EU chemicals legislation settled
European Union negotiators announced on 1 December that they had overcome the final hurdles that were holding up new legislation to control the use of chemicals.
Reach out: new chemical legislation should come into force in June 2007
© Fotolia/Hamish Kidd
The breakthrough in late-night discussions between legislators and ministerial officials cleared the way for an EU-wide regulatory regime, known as Reach, to come into force in June 2007. The compromises were approved by the European Parliament in a vote on 13 December, and signed off on 18 December.
Making a substitution
Reach (registration, evaluation, authorisation and restriction of chemicals) breaks new ground by reversing the burden of proof, requiring industry to demonstrate that substances are acceptably safe, and by introducing systematic screening of thousands of chemicals in everyday use.
A crucial part of the final compromise deal depends on the 'substitution principle' - the extent to which the chemicals industry and downstream users should be pressured to discontinue use of hazardous substances and switch to safer alternatives.
In effect, the deal broadly accepts that Europe's £265 billion chemicals industry can continue to use between 1500 and 2000 'substances of high concern', provided that processes are 'adequately controlled'. Many members of the European Parliament (MEPs) had wanted substitution to be mandatory, but this was opposed by the Netherlands, Poland, and particularly Germany, where a powerful lobbying exercise was led by the chemicals giant BASF. The revised Reach regulation now requires producers and importers to present an analysis of possible alternatives to hazardous substances. If alternatives are available, the applicants must produce 'substitution plans' showing how they can phase out the hazardous substance. If alternatives are not available, the applicants must present an R&D programme aimed at finding alternatives.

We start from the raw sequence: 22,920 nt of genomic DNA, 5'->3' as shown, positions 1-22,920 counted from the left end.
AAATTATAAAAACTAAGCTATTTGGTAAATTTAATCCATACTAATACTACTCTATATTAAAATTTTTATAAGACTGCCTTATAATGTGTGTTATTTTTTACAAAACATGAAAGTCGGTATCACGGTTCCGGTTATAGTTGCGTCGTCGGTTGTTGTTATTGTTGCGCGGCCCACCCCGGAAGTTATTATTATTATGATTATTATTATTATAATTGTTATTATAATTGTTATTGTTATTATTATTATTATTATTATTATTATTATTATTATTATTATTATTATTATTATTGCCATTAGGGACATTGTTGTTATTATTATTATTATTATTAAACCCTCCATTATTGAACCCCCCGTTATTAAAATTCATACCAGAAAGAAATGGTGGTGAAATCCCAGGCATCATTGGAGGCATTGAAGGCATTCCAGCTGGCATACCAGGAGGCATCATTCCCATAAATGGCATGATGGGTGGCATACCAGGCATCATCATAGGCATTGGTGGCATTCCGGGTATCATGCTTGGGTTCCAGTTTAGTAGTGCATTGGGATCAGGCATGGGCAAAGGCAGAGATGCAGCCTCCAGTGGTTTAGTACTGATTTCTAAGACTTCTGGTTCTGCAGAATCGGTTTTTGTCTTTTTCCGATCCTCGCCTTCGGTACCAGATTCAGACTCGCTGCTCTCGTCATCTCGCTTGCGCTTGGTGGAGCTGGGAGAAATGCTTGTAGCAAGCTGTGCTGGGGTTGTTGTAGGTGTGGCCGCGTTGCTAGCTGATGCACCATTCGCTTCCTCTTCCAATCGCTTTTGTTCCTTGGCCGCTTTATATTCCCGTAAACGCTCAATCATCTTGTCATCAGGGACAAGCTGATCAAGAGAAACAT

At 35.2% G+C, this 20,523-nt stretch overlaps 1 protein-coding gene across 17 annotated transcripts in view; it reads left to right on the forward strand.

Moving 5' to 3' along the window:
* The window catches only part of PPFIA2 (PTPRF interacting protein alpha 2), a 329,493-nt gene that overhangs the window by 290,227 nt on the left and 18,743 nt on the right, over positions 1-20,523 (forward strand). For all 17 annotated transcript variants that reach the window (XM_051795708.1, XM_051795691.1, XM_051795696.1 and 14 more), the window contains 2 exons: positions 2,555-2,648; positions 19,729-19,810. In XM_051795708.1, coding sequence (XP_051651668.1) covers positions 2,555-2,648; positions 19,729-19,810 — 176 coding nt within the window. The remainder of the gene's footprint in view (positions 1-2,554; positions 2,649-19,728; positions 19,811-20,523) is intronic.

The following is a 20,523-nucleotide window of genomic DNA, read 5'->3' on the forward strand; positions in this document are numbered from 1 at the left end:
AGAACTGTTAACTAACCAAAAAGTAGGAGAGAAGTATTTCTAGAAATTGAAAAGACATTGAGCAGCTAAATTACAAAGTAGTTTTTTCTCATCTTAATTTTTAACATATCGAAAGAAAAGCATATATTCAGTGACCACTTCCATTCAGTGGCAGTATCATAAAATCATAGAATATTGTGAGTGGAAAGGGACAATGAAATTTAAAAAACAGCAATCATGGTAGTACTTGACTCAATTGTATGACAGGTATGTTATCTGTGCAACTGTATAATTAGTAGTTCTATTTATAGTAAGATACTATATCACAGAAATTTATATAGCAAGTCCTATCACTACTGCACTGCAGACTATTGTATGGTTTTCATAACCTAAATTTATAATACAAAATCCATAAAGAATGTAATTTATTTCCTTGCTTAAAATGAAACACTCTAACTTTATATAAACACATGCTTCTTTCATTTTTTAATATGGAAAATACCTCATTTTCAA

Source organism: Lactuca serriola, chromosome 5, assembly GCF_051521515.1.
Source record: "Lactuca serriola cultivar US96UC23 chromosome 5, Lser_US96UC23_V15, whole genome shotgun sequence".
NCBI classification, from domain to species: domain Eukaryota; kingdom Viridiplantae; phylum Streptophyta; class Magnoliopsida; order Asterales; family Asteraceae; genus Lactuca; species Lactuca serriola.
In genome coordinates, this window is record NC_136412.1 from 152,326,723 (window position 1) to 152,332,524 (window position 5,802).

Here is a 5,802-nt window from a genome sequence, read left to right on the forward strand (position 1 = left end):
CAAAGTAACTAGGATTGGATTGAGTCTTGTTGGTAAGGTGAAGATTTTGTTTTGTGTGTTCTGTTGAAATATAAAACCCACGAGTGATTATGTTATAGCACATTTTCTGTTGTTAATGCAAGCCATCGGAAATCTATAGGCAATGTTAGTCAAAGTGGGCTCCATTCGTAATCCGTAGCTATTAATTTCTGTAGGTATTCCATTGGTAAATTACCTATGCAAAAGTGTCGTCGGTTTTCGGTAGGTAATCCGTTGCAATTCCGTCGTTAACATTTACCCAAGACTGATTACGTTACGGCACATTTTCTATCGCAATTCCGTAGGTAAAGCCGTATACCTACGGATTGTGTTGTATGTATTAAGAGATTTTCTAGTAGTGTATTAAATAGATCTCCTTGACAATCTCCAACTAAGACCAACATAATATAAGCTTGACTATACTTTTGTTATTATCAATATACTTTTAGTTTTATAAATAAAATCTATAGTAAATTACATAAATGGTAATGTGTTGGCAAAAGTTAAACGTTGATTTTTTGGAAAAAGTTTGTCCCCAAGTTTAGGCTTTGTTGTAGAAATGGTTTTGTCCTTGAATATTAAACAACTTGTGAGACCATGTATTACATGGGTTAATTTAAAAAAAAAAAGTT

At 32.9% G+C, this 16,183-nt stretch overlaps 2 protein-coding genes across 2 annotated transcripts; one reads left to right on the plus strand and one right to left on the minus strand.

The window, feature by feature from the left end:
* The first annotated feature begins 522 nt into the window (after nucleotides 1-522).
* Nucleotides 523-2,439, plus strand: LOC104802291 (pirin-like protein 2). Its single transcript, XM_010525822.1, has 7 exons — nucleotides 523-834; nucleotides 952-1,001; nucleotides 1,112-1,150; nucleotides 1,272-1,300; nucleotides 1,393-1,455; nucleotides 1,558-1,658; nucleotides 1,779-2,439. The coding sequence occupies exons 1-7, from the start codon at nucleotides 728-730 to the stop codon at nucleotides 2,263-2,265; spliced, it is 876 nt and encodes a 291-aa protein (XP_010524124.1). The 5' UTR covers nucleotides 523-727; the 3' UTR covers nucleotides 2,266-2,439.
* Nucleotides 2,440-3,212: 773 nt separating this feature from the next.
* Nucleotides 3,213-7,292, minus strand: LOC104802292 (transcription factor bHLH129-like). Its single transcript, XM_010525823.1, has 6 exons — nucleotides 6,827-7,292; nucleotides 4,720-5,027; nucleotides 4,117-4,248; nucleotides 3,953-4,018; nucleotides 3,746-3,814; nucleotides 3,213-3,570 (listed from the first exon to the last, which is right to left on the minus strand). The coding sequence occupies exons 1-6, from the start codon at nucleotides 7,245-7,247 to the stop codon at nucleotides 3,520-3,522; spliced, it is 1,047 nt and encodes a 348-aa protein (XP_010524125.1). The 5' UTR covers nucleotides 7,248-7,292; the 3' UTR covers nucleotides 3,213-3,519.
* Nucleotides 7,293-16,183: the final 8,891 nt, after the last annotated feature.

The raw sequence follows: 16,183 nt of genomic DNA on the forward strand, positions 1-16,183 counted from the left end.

The European Environmental Bureau (EEB) - an alliance of NGOs including Greenpeace and Friends of the Earth - attacked the deal, on the grounds that substitution plans will only be submitted when the applicant company itself identifies a safer alternative. This offers 'an incentive for chemicals companies to continue ignoring safer alternatives,' according to an EEB statement.
But Dutch MEP Ria Oomen-Ruijten, lead negotiator for the European People's Party, rejected claims that substitution plans will be unenforceable, and said that the compromise will mean 'a further reduction of useless testing', while the sharing of data on animal testing will help avoid unnecessary duplication.
Fight to the Finnish
The deal comes at the end of Finland's six-month tenure of the rotating presidency of the Union. As well as winning plaudits for brokering the deal on Reach, Finland will also gain the kudos - and economic benefits - of hosting the European Chemicals Agency (ECHA) in Helsinki. ECHA will handle registration applications and safety data for around 30 000 widely used substances as Reach is phased in over the next 11 years.
Pending final confirmation, it appears that around 17 000 existing substances produced in small quantities will be either exempted or subject to less stringent safety data requirements. The compromises go a long way toward meeting chemicals industry concerns, while environmental campaigners called it a 'sell-out to the intense lobbying of the German chemicals industry'. Oomen-Ruijten countered that the EU must strike a balance between the interests of health and environmental safety, and those of a vital industrial sector with a workforce of 1.3 million.
Reach will replace around 40 directives enacted over the past three decades, and aims to offer easier access to information about chemicals.
Currently, panels of experts advise the European Commission on whether certain substances should be restricted. But only 3000 substances have been vetted under current procedures, accounting for less than one per cent by volume of chemicals used in industry.
Industry had also been worried about how commercially-sensitive data, necessary for some applications, would be handled by ECHA. A recommendation that the data should remain confidential for six years, rather than three, was hailed as 'good news for manufacturers' by Oomen-Ruijten. 'This will prevent years of expensive research becoming worthless,' she said.
Reach is one of the largest EU legal texts ever drafted, running to more than 1000 pages, and its influence will be felt far beyond Europe. As major exporters to the EU, American chemicals firms have taken a close interest in Reach's progress, not only because of the compliance issues involved but also because Reach rules may influence federal policy at home, or spark transatlantic disputes at the World Trade Organisation.
As British MEP Chris Davies, negotiator for the parliament's Liberal group, claimed: 'Europe's model for the control of chemicals is set to become the standard for the world.'